That said, there are potential pitfalls to be aware of when doing (3). Storing information in a message that will be returned by a Cmd, for example, can definitely cause problems if the information becomes stale between when the Cmd is fired and when it ultimately delivers its message—potentially several seconds later.

I’m guessing the autocomplete bug you encountered was on a release of Elm prior to 0.19, because onInput now synchronously triggers a re-render each time it fires (precisely because of synchronization issues like this), so I don’t think the bug you encountered would still be reproducible on 0.19. I could be wrong though!

Still, even if it did not cause a race condition, I wouldn’t choose to store the whole Item in the message, because that would mean view would be eagerly updating each Item just to set up the handler. That’s unlikely to cause a performance problem in practice, but it does mean view is doing a lot more than setting up a “here’s what happened” message. I would rather have all the logic for “what to do based on what happened” live in update, even if it means update has to handle the “what that ID is not in the collection” case that I expect never to happen.


Thanks that’s a great reply. I am pretty sure that the function-in-a-message was entirely based on the auto-complete bug, though it does also mean that you only need one message. I know that you can still have a single message if you just have a further custom type for what happened, and thinking about that, that would solve the auto-complete bug even if 0.19 doesn’t solve it anyway.

I was also aware that having a message returned from a Cmd that might take several seconds risks having stale data in the message that you then use to update the current data. I think that has contributed to my general feeling to keep the data in a message slim.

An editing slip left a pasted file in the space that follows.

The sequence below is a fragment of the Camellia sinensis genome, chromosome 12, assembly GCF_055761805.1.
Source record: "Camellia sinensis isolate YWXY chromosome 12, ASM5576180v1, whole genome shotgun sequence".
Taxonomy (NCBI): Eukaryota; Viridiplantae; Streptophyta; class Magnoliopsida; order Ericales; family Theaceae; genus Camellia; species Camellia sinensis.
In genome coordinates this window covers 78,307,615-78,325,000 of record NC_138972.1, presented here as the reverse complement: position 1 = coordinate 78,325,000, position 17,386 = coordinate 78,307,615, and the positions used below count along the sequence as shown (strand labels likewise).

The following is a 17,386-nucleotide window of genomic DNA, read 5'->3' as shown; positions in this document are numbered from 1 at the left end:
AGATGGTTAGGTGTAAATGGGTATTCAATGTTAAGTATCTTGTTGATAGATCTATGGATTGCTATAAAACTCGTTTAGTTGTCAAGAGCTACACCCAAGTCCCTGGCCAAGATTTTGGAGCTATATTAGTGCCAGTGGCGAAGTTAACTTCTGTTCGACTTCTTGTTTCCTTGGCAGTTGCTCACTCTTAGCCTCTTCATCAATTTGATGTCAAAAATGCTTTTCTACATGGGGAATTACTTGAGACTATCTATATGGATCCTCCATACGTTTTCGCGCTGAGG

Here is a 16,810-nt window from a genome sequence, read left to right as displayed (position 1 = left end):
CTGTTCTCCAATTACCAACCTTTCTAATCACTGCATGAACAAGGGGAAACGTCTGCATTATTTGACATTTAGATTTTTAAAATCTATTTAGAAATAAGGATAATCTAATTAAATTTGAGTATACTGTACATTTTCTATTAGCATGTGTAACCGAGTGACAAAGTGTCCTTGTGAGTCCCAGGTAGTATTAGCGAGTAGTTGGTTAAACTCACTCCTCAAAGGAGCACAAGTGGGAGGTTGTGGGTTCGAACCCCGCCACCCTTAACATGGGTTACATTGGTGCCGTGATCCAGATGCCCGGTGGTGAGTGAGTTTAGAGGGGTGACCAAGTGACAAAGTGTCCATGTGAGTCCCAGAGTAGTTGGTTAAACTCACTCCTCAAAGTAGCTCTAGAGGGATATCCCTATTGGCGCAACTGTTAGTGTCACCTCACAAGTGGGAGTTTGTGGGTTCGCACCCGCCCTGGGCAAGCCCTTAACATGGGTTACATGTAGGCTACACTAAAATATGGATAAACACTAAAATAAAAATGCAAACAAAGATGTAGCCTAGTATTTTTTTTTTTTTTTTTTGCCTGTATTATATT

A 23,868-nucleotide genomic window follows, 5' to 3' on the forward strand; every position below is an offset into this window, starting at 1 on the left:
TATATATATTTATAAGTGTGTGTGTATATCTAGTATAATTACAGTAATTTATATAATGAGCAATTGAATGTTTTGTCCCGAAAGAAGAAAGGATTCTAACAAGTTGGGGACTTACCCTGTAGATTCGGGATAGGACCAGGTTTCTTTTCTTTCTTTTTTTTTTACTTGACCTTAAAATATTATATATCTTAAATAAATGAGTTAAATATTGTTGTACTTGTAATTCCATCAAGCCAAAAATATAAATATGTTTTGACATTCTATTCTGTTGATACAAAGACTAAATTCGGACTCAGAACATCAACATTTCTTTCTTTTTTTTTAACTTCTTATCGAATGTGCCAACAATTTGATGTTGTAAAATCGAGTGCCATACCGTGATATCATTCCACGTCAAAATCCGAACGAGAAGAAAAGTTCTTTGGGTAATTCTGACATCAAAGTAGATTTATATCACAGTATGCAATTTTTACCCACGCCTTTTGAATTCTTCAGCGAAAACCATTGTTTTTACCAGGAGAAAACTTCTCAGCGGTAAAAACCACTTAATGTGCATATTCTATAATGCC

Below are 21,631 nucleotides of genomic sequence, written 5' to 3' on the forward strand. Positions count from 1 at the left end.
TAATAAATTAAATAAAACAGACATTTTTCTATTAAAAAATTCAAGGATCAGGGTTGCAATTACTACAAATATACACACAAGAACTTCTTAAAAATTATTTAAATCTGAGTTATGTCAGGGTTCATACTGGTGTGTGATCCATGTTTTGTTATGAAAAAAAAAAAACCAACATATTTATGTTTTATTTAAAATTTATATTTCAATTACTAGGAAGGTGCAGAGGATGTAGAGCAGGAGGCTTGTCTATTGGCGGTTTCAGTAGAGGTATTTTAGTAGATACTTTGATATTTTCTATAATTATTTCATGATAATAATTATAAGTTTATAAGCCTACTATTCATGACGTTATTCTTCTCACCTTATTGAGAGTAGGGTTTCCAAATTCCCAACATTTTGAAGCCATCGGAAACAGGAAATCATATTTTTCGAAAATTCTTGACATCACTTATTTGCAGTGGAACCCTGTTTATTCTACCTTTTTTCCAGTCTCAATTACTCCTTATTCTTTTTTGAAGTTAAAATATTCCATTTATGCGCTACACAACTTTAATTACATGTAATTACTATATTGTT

Anyway thanks for the perspective, I like the idea of thinking a message should state what has happened not what should be updated.


Hey, agree with what Richard said in term of concept: in my mind, a Msg is for sending a message of thing that a user did. It’s up to the update function to decide to do with that data, e.g. potentially make a state change based on the new data. I personally would never put a function inside the Msg and am not sure what it would buy you in the long run.

We have tons of forms, use a single update function, and use auto-complete heavily. Works like a charm. Not sure why you are having a “bug”, maybe the code below will help out???

In term of how it works, we (basically) have a single update function where we pass a dot identifier (to know what “field” we are updating) and the value. This is stored in a Dict.